About a year-and-a-half ago my good buddy Steve recommended a band from England by the name of A Silent Film to me, fully expecting me to hate them for some reason. When I came back telling him how much I loved them he damn near dropped dead of a heart attack. We don’t agree on much musically, Steve and I, but this is one we were in complete accord on, and I am grateful to him for that. Fast forward to now, and the opportunity to interview vocalist/pianist Robert Stevenson arose. I pounced immediately, just in time, as they will be here this Sunday November 3 at the Kessler Theater, and I wanted to get some insights as to the writing process, and what we could expect live. Well, Robert was pretty mum on the live details, but we still had a great conversation. Join us:
So, I found you guys by accident. A friend of mine turned me onto the band in the early part of summer 2012, and that was it. Done. I spent the REST of that summer with Sand and Snow on repeat!
Robert: Oh, thank you so much, Damian. That’s awesome, word of mouth, which is our forte. Love to hear that.
Tell me the difference between first album The City That Sleeps and Sand and Snow. Because I really feel like there’s been a stylistic change.
Robert: Definitely. The first album had written for a long time, and when we had the opportunity to make it, that came very quickly, and we hadn’t toured, and we were very green to the whole experience of being in a band. It was just the four of us in a room, and it was a great way to solidify learning how to write songs. And then we started touring America which was quite a shock to the system when you come from such a small place in England and that just opened our eyes. And the inspiration is all over Sand and Snow.
You've been on the road awhile now. As a younger band, what have you learned from touring?
Robert: We’ve learned the benefits of good hygiene, taking care of one another, and eating well. I think we’ve learned how to communicate really well with our audience one on one, which is really, really important. Not to be afraid to be in close, and in touch with them, spend a lot of time with them after shows, and onstage as part of the show too. To make sure everyone’s having a good time is important.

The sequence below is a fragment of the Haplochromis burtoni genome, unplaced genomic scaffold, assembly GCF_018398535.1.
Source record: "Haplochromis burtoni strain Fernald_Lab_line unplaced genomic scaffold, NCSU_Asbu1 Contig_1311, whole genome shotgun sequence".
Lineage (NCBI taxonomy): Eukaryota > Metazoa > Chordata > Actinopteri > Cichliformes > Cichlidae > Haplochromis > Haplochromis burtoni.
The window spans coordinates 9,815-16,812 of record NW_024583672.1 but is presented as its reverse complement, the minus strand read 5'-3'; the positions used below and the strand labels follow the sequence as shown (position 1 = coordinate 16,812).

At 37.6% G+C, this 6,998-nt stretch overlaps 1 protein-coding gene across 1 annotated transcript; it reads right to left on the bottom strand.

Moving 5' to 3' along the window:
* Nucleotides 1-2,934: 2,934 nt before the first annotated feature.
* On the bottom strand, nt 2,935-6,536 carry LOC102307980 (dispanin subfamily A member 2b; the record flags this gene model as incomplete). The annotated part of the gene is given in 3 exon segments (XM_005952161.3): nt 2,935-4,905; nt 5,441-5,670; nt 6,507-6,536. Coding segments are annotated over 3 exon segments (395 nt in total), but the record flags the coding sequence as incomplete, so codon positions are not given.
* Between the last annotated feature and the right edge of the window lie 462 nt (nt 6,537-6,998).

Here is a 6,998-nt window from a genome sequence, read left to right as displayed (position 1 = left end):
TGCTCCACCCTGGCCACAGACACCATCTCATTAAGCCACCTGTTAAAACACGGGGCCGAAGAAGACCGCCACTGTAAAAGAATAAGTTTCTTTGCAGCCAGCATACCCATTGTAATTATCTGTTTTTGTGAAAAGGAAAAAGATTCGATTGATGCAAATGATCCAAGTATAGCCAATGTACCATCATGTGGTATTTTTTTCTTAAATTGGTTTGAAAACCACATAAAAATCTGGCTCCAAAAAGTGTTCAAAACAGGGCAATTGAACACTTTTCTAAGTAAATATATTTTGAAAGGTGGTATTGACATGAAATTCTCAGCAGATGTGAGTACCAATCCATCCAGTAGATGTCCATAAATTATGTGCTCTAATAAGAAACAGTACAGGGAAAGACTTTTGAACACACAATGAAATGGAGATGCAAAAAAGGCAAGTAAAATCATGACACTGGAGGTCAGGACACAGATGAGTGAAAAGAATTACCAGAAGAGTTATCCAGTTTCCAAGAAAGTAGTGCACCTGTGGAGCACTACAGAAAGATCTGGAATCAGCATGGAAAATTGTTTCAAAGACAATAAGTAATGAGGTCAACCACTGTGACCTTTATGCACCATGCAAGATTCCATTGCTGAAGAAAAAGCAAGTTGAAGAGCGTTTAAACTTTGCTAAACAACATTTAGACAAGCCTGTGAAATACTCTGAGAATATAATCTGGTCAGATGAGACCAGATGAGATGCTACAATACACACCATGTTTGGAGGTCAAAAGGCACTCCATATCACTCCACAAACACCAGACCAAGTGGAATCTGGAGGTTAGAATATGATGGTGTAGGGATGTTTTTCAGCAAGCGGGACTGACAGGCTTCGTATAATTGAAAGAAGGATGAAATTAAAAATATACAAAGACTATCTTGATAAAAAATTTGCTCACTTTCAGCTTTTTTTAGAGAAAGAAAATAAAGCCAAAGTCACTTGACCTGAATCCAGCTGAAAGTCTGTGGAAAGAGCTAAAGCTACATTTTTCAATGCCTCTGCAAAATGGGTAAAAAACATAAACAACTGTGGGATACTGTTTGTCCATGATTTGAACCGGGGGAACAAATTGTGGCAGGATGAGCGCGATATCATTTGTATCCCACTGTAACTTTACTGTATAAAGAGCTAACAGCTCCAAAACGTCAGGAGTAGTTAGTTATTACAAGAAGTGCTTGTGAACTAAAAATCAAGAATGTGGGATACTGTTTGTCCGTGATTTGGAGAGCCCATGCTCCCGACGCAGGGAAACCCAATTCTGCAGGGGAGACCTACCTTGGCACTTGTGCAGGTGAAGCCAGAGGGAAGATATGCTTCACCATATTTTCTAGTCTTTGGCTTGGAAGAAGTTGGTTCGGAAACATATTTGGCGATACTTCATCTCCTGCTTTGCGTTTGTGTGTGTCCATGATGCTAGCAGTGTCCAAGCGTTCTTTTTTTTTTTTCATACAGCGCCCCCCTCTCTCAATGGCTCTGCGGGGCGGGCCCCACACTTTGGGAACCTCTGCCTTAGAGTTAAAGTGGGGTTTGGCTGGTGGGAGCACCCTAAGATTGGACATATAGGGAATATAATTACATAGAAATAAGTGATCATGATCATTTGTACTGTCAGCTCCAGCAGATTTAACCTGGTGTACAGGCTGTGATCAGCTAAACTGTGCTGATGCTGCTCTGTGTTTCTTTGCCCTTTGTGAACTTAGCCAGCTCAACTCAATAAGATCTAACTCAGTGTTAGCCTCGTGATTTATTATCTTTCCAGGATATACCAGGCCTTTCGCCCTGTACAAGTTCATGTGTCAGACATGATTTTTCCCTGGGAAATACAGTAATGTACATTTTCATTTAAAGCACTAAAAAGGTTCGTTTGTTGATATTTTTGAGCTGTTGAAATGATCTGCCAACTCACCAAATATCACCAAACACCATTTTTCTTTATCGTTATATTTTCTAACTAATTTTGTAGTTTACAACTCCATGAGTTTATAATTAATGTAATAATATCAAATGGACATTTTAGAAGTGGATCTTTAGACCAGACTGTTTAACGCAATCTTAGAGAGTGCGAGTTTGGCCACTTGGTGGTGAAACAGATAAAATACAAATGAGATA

Is there anyone on your wish list that you'd love to tour with or play a one-off gig with?
Robert: Oh, so many people. Where do you begin? Neil Young would be amazing. And one time we got to play a show in Ohio and Weezer headlined which is such a fucking cool gig for us, because we love them. We were just a few bands below them on the bill, so that was a really nice feeling.
What are we looking at in terms of a new album? Maybe mid-to-late 2014?
Robert: Oh we’ve written quite a lot of it. I imagine as soon as we get everything lined up we’ll be ready to make this record early next year. This tour is kind of an opportunity to bring out some new songs, but more importantly to get some feedback. That counts huge amounts with us. So hopefully we’re gonna play a song and people are gonna respond with a resounding, confident, “Yes!” (Laughs) And if it’s not that confident then we’ll fix things and make sure we come back with a smashing album.
Did I read that you’re doing something like six new songs for us?